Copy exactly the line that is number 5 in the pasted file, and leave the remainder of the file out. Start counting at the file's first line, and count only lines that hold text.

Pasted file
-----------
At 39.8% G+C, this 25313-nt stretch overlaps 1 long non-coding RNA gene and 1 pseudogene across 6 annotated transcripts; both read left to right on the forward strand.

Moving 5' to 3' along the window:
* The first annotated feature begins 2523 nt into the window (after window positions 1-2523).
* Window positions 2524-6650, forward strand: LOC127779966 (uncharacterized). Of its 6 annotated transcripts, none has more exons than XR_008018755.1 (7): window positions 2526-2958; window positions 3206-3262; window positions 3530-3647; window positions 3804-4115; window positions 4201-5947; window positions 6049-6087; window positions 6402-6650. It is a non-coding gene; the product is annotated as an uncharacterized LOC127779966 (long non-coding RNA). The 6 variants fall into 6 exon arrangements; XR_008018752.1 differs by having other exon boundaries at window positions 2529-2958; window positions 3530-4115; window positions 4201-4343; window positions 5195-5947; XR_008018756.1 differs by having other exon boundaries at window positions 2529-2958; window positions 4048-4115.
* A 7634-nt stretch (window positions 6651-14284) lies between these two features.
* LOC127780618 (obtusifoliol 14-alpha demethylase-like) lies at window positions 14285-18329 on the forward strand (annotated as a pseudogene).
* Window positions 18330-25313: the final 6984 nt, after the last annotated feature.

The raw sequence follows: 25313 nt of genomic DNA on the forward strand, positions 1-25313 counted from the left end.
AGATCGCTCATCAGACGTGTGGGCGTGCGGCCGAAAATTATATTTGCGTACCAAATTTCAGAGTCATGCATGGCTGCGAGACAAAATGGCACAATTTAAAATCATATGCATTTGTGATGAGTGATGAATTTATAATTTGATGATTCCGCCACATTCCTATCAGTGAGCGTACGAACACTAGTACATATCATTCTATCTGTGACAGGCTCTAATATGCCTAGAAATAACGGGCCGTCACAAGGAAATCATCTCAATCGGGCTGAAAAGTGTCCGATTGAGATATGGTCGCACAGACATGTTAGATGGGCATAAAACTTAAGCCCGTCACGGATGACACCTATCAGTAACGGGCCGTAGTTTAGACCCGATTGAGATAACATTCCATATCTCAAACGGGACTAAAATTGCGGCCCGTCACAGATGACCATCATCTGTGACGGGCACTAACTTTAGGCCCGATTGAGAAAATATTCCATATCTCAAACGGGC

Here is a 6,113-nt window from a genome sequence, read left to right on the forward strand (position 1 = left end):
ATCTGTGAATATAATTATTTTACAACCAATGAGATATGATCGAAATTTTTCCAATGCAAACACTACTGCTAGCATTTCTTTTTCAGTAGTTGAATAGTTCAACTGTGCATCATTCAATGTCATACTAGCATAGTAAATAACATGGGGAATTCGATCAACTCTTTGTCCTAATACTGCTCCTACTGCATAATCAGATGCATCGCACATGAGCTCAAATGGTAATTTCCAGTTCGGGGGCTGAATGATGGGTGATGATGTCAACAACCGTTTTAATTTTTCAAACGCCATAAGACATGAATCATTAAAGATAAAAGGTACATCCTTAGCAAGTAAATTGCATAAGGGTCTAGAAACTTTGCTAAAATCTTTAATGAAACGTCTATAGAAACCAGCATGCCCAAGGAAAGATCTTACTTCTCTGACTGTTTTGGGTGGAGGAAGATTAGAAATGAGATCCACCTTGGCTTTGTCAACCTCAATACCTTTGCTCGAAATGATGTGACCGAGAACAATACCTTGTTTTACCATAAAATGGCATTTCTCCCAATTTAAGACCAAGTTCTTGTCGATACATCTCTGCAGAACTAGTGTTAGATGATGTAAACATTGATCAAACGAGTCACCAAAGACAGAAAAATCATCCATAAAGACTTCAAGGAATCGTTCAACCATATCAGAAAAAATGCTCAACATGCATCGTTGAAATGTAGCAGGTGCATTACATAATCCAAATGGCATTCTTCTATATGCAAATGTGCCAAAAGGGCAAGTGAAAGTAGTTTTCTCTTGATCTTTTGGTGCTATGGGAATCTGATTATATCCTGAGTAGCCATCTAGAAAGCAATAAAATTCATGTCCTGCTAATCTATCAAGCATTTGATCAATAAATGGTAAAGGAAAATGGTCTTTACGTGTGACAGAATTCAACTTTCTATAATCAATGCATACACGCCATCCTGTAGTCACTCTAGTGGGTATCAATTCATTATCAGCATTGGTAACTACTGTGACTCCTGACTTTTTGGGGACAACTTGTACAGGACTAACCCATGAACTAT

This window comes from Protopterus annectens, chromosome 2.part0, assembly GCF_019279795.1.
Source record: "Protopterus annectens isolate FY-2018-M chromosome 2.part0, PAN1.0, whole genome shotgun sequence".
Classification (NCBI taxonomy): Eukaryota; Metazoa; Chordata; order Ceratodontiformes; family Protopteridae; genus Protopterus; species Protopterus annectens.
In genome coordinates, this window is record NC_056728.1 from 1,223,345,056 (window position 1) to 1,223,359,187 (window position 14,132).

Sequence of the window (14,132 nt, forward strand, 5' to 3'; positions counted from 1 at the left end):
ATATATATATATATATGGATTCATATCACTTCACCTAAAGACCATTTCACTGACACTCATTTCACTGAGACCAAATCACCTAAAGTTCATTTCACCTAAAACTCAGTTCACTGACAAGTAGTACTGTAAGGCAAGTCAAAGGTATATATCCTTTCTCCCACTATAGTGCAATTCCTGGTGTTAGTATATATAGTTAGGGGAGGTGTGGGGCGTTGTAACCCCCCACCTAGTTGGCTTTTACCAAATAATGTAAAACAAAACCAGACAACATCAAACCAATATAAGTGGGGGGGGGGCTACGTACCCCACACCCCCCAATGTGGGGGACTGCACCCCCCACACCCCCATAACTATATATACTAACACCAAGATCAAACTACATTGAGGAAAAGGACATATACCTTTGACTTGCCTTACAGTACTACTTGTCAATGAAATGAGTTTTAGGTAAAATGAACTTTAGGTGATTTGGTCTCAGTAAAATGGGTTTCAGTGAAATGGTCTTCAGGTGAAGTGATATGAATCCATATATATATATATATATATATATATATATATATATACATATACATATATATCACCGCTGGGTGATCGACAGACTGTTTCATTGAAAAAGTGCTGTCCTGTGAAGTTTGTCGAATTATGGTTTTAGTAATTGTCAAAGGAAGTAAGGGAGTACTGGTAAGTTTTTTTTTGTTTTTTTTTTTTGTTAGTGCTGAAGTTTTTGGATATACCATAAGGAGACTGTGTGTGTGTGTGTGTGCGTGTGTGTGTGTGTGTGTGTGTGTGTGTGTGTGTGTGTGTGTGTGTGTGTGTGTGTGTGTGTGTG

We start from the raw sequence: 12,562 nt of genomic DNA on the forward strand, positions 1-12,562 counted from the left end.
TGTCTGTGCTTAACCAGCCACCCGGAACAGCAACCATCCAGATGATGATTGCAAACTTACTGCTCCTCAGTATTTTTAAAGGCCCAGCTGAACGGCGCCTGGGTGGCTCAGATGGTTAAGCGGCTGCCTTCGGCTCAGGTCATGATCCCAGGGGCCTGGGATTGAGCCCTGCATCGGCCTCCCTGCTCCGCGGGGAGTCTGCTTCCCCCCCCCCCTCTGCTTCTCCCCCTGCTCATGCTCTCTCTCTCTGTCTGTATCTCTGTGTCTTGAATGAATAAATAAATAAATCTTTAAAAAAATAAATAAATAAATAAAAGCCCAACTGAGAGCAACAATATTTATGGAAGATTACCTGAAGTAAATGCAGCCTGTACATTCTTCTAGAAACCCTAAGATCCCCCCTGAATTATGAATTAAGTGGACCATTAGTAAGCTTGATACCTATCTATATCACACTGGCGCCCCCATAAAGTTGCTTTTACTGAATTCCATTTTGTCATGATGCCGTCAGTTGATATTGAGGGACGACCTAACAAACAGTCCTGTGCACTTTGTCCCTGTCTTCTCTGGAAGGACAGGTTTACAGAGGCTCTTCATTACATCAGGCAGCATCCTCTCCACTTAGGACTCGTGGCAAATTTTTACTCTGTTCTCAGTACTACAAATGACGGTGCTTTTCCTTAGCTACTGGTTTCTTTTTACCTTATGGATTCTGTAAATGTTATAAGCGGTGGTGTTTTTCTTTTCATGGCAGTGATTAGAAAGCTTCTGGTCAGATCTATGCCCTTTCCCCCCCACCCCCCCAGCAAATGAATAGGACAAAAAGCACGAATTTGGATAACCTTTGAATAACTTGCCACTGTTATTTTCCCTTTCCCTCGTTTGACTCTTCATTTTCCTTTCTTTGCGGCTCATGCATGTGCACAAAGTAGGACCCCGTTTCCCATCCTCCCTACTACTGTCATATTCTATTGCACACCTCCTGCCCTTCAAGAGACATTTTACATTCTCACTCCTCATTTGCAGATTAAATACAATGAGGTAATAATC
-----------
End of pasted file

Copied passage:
* A 7634-nt stretch (window positions 6651-14284) lies between these two features.